TBR Thursday 356…

A fourteenth batch of murder, mystery and mayhem…

This is a challenge to read all 102 (102? Yes, 102) books listed in Martin Edwards’ guide to vintage crime, The Story of Classic Crime in 100 Books. (100? Yes, 100.) Because of all the other great vintage crime being republished at the moment, I’m going very slowly with this challenge and they’ve proved to be a bit of a mixed bag so far, especially recently. However I still have several books for it on my TBR, so I shall struggle womanfully on! Here’s the third batch for 2022 and the fourteenth overall…

The Rasp by Philip MacDonald

An author unknown to me, and the blurb has appealing aspects, like the murdered politician (it’s been a tough few weeks here in the UK! 😉 ), and bits that thrill me less, like the emphasis on alibis. However it has reasonably high ratings on Goodreads, so we’ll see. 

The Blurb says: A victim is bludgeoned to death with a woodworker’s rasp in this first case for the famed gentleman detective Anthony Gethryn.

Ex-Secret Service agent Anthony Gethryn is killing time working for a newspaper when he is sent to cover the murder of Cabinet minister John Hoode, bludgeoned to death in his country home with a wood-rasp. Gethryn is convinced that the prime suspect, Hoode’s secretary Alan Deacon, is innocent, but to prove it he must convince the police that not everyone else has a cast-iron alibi for the time of the murder.

Challenge details

Book No: 20

Subject Heading: The Great Detectives

Publication Year: 1924

Martin Edwards says: “The zest of MacDonald’s prose contributed to the book’s success, and compensated for flaws such as Gethryn’s very lengthy explanation of the mystery at the end.”

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The Nursing Home Murder by Ngaio Marsh and Henry Jellett

I enjoyed Ngaio Marsh back in the day but haven’t revisited her in years. But her plots were always fun, and the audiobook narrator, Philip Franks, sounds good. Another murdered politician and this one is the Home Secretary! I shall preserve a tactful silence, but my UK friends will know what I’m thinking… 😉

The Blurb says: Ngaio Marsh’s bestselling and ingenious third novel remains one of the most popular pieces of crime fiction of all time.
Sir John Phillips, the Harley Street surgeon, and his beautiful nurse Jane Harden are almost too nervous to operate. The emergency case on the table before them is the Home Secretary – and they both have very good, personal reasons to wish him dead.

Within hours he does die, although the operation itself was a complete success, and Chief Detective Inspector Alleyn must find out why…

Challenge details

Book No: 55

Subject Heading: Playing Politics

Publication Year: 1935

Edwards says: “Marsh undertook her one and only collaborative novel in partnership with a doctor. While undergoing surgery in her native New Zealand she had been attended by Henry Jellett, an Irish gynaecologist who became a friend. She started work on the book during her convalescence with Jellett supplying the necessary technical expertise.

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The Duke of York’s Steps by Henry Wade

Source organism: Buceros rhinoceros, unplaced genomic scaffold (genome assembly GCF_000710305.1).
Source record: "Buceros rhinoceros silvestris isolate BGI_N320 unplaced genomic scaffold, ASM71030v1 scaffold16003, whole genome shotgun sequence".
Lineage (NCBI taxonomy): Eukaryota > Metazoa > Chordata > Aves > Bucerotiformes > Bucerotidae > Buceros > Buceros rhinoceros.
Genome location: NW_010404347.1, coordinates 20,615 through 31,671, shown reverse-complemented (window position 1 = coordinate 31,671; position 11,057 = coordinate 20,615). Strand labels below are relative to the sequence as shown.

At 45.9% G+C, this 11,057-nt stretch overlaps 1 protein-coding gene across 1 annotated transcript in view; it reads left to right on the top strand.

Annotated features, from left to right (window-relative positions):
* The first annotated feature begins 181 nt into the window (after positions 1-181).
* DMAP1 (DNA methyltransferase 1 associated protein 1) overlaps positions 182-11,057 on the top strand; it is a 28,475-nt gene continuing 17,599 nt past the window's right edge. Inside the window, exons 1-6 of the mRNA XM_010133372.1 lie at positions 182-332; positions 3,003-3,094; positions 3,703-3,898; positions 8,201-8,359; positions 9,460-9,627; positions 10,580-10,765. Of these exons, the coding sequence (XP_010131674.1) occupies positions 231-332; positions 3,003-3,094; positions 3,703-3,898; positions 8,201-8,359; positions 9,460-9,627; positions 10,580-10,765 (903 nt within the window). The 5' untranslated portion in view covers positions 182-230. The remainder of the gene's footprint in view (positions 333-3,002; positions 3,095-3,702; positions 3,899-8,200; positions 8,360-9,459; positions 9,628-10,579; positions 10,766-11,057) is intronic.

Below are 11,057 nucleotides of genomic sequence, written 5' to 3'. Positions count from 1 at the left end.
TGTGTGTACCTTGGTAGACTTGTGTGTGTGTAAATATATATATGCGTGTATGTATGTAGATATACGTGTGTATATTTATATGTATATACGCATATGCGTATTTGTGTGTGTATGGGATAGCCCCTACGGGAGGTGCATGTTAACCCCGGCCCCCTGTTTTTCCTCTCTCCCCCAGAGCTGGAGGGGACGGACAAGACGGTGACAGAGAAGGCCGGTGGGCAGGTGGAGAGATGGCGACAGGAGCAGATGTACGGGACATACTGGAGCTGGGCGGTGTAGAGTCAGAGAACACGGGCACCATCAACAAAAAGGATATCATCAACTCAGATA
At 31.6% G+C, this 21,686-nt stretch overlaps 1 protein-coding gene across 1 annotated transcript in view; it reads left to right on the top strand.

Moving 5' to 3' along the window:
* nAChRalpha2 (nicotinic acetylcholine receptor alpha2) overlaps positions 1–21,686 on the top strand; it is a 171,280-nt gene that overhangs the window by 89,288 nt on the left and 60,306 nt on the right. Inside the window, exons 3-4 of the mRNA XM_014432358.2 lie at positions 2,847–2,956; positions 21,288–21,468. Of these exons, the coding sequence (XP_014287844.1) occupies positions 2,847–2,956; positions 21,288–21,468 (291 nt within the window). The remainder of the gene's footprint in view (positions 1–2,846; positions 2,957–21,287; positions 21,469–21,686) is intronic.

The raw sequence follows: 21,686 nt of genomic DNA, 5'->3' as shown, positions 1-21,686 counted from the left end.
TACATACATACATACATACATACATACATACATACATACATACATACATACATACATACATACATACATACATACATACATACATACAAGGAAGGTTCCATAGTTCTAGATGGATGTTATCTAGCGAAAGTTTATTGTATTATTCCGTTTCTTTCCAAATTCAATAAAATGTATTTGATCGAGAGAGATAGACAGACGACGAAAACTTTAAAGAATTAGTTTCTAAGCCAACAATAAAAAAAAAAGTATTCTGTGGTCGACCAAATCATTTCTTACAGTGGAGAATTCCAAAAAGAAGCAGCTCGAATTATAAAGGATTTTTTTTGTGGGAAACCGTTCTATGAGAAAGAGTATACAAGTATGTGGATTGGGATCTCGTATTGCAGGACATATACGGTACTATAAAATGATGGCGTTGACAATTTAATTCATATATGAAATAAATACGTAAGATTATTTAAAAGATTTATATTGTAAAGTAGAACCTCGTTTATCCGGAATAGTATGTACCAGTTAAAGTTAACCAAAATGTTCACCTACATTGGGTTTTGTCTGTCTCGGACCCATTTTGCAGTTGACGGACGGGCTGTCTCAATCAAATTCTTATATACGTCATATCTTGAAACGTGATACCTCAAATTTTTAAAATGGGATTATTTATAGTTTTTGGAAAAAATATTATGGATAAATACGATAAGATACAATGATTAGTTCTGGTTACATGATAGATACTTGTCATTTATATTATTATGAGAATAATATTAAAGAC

To the best of my recollection I’ve never come across this author before. Not sure the blurb appeals much, but it has pretty good ratings from the few people who’ve reviewed it on Goodreads. Dead banker this time… *zips lips*

The Blurb says: A wealthy banker, Sir Garth Fratten, dies suddenly from an aneurysm on the Duke of York’s Steps. His doctor is satisfied that a mild shock such as being jostled would be enough to cause Sir Garth’s death. It all seems so straightforward, and there is no inquest.

But Fratten’s daughter Inez is not satisfied. She places an advertisement in the London newspapers that comes to the attention of Scotland Yard, and Inspector John Poole is assigned to make enquiries.

Poole’s investigation leads him into a world of high finance where things are not as they seem; a sordid world in which rich young men make fools of themselves over chorus girls.

Challenge details

Book No: 61

Subject Heading: The Long Arm of the Law

Publication Year: 1929

Edwards says: “Poole is familiar with the detective work of Holmes, Poirot and Hanaud, but regards the approach of Freeman Wills Crofts’ Inspector French as much more ‘true to life’. Crofts’ influence on Wade is reflected in the careful unravelling of an ingenious conspiracy, but even at this early stage in his career, Wade displays more interest than Crofts in bringing his characters to life. 

* * * * *

Death on the Down Beat by Sebastian Farr

This was one I was having difficulty finding, but happily the British Library have just published it as part of their Crime Classics series. The plot sounds interesting, but Martin Edwards’ comments on it have me worried – see below!

The Blurb says: As a rousing Strauss piece is reaching its crescendo in Maningpool Civic Hall, the talented yet obnoxious conductor Sir Noel Grampian is shot dead in full view of the Municipal Orchestra and the audience. It was no secret that he had many enemies – musicians and music critics among them – but to be killed in mid flow suggests an act of the coldest calculation.

Told through the letters and documents sent by D.I. Alan Hope to his wife as he puzzles through the dauntingly vast pool of suspects and scant physical evidence in the case, this is an innovative and playful mystery underscored by the author’s extensive experience of the highly-strung world of music professionals. First published in 1941, this new edition returns Farr’s only crime novel to print to receive its long-deserved encore.

Challenge details

Book No: 90

Subject Heading: Singletons

Publication Year: 1941

Edwards says: “Farr choose the epistolary form for an unusual story in which the loathsome conductor of the Maningpool Municipal Orchestra is shot dead during a performance of Strauss’ tone poem “A Hero’s Life”. Instead of a floor plan of a country house, the reader is provided with a diagram showing the layout of the orchestra, and no fewer than four pages of musical notation – all of which contain information relevant to the plot.”